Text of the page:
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- Author or Editor: Roy A. Larson x
Moisture retention data were collected for five porous materials: soil, phenolic foam, and three combinations of commonly used media components. Two mathematical functions were evaluated for their ability to describe the water content–soil moisture relationship. A cubic polynomial function with linear parameters previously used on container media was compared to a closed-form nonlinear parameter model developed to describe water conductivity in mineral soils. In most tests for precision, adequacy, accuracy, and validation, the nonlinear function was superior to the simpler power series. The nonlinear function provides an excellent tool for describing the water content for media with widely varying physical properties.
Handling and preparing growing media can have pronounced effects on the “intensity variables” bulk density and equilibrium volume wetness through changes in pore size distribution. These changes in turn affect the container “capacity variables”: the absolute amounts of medium, air, and water in a container. A nonlinear moisture retention function was combined with container geometry in an equilibrium capacity variable (ECV) model that provided accurate predictions of total porosity, container capacity, air space, unavailable water, available water, and solid fraction for several container-medium combinations.
Plants grown in small containers often show limited growth due to low levels of aeration and water holding capacity in the medium. These levels can be changed by management practices such as medium compaction, medium wetness at time of container filling, container height and volume, peat : vermiculite ratio, particle size, and the use of a wetting agent. A modified equilibrium capacity variable model was applied to an investigation of media-container interactions for short containers (<5 cm tall). Predicted volume percentages for total porosity (TP), container capacity (CC), air space (AS), unavailable water (UW), and available water (AW) were developed from measured moisture retention data and container geometry. AS increased with: 1) increased particle size, 2) increased media moisture at time of container filling, 3) decreased medium compaction, 4) increased wetting agent concentration, 5) decreased ratio of peat : vermiculite, and 6) increased container height. Increased percent AW resulted from smaller particle size, increased media moisture at time of container filling, decreased container compaction, decreased wetting agent concentration, increased ratio of peat : vermiculite and decreased container height.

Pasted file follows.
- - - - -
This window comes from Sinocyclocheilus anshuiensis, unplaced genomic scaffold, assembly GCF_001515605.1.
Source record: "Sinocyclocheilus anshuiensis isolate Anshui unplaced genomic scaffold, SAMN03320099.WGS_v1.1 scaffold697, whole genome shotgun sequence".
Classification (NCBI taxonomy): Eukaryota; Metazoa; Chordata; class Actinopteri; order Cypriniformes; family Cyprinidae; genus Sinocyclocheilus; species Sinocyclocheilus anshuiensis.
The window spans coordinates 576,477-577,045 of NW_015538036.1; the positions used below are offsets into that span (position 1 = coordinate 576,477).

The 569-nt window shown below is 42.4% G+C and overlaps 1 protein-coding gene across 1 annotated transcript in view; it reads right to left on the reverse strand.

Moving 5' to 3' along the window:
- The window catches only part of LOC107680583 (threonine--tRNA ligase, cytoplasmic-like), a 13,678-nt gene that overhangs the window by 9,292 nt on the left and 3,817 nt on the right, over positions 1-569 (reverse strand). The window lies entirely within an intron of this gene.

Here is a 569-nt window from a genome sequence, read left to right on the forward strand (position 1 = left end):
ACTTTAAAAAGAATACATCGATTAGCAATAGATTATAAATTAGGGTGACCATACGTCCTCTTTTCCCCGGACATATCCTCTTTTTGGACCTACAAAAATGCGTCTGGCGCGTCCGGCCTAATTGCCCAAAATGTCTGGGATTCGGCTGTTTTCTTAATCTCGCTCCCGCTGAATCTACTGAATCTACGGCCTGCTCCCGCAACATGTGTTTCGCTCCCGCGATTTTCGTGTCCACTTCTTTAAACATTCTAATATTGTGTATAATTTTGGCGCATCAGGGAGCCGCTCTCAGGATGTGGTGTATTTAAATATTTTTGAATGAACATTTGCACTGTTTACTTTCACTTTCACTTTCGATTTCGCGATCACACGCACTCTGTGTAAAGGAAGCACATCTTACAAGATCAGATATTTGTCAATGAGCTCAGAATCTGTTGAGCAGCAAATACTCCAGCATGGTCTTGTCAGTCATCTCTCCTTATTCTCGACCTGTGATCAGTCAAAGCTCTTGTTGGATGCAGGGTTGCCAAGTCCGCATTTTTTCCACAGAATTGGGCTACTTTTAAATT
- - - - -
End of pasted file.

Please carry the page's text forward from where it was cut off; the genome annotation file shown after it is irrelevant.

Mechanically bent petioles of potted poinsettia plants (Euphorbia pulcherrima Klotzsch ex. Willd., cvs. V-14, Eckespoint C-1 Red, Annette Hegg Diva, Annette Hegg White, and Annette Hegg Hot Pink) produced 3 to 70 times as much ethylene as petioles from unstressed plants. The Annette Hegg cultivars which were most susceptible to leaf epinasty after being sleeved for 24 hours showed the greatest enhancement of ethylene evolution after being mechanically stressed for 24 hours. Exposure to 10 ppm ethylene in air produced the same cultivar dependent pattern of epinasty in 4 hours as was produced by 24 hours of mechanical stress. Spraying with 250 ppm AgNO3, an antagonist of ethylene synthesis and action, reduced the severity of epinasty in ‘Annette Hegg Diva’ plants sleeved for 24 hours. The less susceptible ‘Eckespoint C-1 Red’ and ‘V-14’, produced less stress ethylene and were less susceptible to ethylene-induced epinasty.